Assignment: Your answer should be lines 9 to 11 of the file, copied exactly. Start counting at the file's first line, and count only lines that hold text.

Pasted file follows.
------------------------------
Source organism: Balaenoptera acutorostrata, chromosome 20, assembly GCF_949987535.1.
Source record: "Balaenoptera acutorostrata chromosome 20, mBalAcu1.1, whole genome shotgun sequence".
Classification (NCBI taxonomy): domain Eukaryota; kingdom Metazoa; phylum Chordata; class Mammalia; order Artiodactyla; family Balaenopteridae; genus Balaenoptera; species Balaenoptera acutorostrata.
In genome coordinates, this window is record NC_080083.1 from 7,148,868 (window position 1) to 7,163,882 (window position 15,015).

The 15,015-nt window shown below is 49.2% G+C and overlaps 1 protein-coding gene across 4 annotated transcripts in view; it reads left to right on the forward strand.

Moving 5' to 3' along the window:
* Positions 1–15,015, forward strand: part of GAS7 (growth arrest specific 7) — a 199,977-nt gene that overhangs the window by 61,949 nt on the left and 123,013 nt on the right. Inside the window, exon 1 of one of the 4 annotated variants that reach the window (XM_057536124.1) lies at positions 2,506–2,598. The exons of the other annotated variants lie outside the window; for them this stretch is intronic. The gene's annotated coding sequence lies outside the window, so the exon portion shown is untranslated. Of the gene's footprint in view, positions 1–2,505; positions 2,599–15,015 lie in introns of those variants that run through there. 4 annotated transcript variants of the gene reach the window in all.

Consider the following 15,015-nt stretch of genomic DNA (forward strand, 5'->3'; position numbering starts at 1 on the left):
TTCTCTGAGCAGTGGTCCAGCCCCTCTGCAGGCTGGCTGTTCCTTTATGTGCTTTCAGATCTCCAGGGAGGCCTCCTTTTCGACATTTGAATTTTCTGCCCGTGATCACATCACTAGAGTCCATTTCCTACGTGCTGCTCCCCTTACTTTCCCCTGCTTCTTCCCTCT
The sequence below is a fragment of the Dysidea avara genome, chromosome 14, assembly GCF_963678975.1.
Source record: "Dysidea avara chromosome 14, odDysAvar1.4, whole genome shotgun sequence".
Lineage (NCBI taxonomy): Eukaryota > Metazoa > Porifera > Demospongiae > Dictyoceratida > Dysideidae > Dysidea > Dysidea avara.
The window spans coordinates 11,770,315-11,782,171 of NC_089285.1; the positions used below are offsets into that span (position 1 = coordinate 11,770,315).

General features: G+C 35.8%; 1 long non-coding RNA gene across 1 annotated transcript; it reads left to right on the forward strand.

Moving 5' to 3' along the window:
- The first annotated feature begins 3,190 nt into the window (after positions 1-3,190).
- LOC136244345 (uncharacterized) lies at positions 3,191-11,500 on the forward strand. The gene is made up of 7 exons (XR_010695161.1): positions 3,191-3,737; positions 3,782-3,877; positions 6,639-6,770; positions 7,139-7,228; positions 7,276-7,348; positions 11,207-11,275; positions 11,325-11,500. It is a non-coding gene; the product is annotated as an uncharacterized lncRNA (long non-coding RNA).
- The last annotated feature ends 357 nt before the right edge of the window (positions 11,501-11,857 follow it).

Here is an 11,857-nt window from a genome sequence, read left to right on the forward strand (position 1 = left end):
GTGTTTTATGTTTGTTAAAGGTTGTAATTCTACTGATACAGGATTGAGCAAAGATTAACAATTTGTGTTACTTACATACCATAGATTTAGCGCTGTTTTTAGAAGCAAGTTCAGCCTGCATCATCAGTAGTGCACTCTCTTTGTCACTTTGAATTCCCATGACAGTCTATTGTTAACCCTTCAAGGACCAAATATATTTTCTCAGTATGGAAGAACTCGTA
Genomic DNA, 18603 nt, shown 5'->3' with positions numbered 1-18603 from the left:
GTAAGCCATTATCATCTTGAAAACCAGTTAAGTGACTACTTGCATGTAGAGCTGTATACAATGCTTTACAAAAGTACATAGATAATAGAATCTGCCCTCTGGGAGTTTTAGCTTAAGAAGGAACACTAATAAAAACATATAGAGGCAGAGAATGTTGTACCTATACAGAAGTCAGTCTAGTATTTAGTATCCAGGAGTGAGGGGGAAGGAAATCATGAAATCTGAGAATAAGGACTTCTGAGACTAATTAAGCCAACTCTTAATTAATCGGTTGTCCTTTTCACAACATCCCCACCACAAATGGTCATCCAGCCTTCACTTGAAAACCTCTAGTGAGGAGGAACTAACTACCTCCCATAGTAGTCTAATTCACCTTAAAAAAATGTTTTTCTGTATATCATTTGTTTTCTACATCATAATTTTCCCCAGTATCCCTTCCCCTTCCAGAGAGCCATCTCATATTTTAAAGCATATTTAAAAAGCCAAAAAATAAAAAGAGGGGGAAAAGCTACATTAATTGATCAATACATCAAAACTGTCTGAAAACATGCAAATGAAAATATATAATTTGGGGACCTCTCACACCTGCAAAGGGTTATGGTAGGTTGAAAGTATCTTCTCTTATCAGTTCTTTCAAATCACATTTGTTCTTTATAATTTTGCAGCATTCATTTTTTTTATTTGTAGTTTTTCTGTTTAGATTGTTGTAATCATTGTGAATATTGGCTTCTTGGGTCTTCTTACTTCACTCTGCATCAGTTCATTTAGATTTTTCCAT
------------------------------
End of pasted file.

TTCTCTGAGCAGTGGTCCAGCCCCTCTGCAGGCTGGCTGTTCCTTTATGTGCTTTCAGATCTCCAGGGAGGCCTCCTTTTCGACATTTGAATTTTCTGCCCGTGATCACATCACTAGAGTCCATTTCCTACGTGCTGCTCCCCTTACTTTCCCCTGCTTCTTCCCTCT
The sequence below is a fragment of the Dysidea avara genome, chromosome 14, assembly GCF_963678975.1.
Source record: "Dysidea avara chromosome 14, odDysAvar1.4, whole genome shotgun sequence".